Announcing: Catalog #306 (for May, 2021) is now available…

April 30, 2021 by · Leave a Comment 

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Catalog 306 (for May) is now available. This latest offering of authentic newspapers is comprised of more than 300 new items, a selection which includes: the Declaration of Independence (in a newspaper), the Lincoln/Douglas debate (in an Illinois newspaper), the ‘closest’ to the famous Nathan Hale quote to be found, one of the best Lusitania issues we have offered, Washington’s third state-of-the-union address, the first depiction of a baseball game in progress in any periodical, and more.

 

The following links are designed to help you explore this latest edition of our catalog:

 

Don’t forget about this month’s DISCOUNTED ISSUES.

The links above will redirect to the latest catalog in approx. 30 days,

upon which time it will update to the most recent catalog.

“A Picture is Worth a 1000 Words” rings true in the world of newspaper collecting…

March 22, 2021 by · Leave a Comment 

When discussing advertising in 1921, Fred R. Barnard coined the phrase: “A picture is worth a 1000 words”. Perhaps he copied a bit from the Chinese Proverb: “Hearing something a hundred times isn’t better than seeing it once” however, it is no less true concerning the written word as it is true of the spoken word. The images our brains receive immediately elicit an emotional response which can range from horror, to delight, from sadness to warmth and security.

This truth is no more prevalent than in the world of newspapers. Daily, here at the RareNewspapers office, our work is arrested for moments as we pause to appreciate those pictures that speak the loudest. Here is a link to our website that will take you to issues we define as “displayable”. Some of these are beautiful color images that bring a deep sense of nostalgia, some are a simple masthead that will amaze you with it’s intricacies. Some images are snapshots of a tragic time when people were called upon to rise up and show the best side of humanity. If you choose to spend a few moments walking this path of images, I think you will appreciate their power in our lives to shape both a nation and each individual.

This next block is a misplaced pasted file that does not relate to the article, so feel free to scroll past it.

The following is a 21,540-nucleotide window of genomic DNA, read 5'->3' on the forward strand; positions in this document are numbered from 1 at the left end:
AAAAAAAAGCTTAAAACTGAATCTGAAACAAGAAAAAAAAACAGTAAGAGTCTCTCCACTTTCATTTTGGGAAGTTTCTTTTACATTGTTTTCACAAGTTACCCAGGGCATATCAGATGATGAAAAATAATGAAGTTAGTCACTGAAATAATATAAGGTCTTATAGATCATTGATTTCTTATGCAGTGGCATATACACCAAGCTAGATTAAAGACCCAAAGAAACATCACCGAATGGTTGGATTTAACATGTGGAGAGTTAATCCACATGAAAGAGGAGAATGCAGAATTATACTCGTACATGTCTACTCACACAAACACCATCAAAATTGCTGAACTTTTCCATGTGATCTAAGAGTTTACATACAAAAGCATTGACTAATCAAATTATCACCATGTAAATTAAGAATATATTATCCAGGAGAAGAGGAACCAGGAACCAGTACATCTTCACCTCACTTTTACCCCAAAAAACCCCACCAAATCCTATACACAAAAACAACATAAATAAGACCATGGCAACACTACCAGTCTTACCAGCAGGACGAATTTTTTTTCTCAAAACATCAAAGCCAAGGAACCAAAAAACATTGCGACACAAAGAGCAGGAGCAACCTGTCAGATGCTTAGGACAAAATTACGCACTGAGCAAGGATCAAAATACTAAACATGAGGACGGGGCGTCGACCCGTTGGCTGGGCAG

Announcing: Catalog #304 (for March, 2021) is now available…

March 1, 2021 by · Leave a Comment 

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Catalog 304 (for March) is now available. This latest offering of authentic newspapers is comprised of more than 300 new items, a selection which includes: a Masthead engraving by Paul Revere, ‘The Maryland Gazette’ from the French & Indian War, a 1775 ‘Virginia Gazette’ from Williamsburg, the most famous of all Lincoln assassination newspapers, the Articles of Confederation are now in force (1781), the Boston Red Sox purchase Babe Ruth, and more.

 

The following links are designed to help you explore this latest edition of our catalog:

 

Don’t forget about this month’s DISCOUNTED ISSUES.

The links above will redirect to the latest catalog in approx. 30 days,

upon which time it will update to the most recent catalog.

They put it in print… the R.M.S. Carpathia…

February 22, 2021 by · Leave a Comment 

On April 15, 1912, the R.M.S. Carpathia became the hero of the day by coming to the rescue of many of the survivors of the Titanic. For the next several stops it went is was met with cheering crowds of adoration. However, a mere half-dozen years later it met a German U-55 submarine, and it was not well-received. Three torpedoes later it joined the Titanic at the bottom of the sea. Sadly, unlike the Titanic, there were no survivors. How do we know? The July 20, 1918 Springfield Republican put it in print.

Announcing: Catalog #303 (for February, 2021) is now available…

February 11, 2021 by · Leave a Comment